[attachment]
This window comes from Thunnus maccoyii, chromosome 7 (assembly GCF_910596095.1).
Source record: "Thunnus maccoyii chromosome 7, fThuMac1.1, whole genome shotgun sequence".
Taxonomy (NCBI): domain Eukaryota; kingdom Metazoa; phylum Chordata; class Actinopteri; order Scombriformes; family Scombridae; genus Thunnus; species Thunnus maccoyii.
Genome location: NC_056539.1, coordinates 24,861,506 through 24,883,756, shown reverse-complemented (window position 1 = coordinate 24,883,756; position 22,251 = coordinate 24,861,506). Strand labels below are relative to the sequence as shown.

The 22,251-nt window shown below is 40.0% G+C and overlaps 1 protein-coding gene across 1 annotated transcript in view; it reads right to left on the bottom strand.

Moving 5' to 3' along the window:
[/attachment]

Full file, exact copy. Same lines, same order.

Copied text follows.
This window comes from Thunnus maccoyii, chromosome 7 (assembly GCF_910596095.1).
Source record: "Thunnus maccoyii chromosome 7, fThuMac1.1, whole genome shotgun sequence".
Taxonomy (NCBI): domain Eukaryota; kingdom Metazoa; phylum Chordata; class Actinopteri; order Scombriformes; family Scombridae; genus Thunnus; species Thunnus maccoyii.
Genome location: NC_056539.1, coordinates 24,861,506 through 24,883,756, shown reverse-complemented (window position 1 = coordinate 24,883,756; position 22,251 = coordinate 24,861,506). Strand labels below are relative to the sequence as shown.

The 22,251-nt window shown below is 40.0% G+C and overlaps 1 protein-coding gene across 1 annotated transcript in view; it reads right to left on the bottom strand.

Moving 5' to 3' along the window: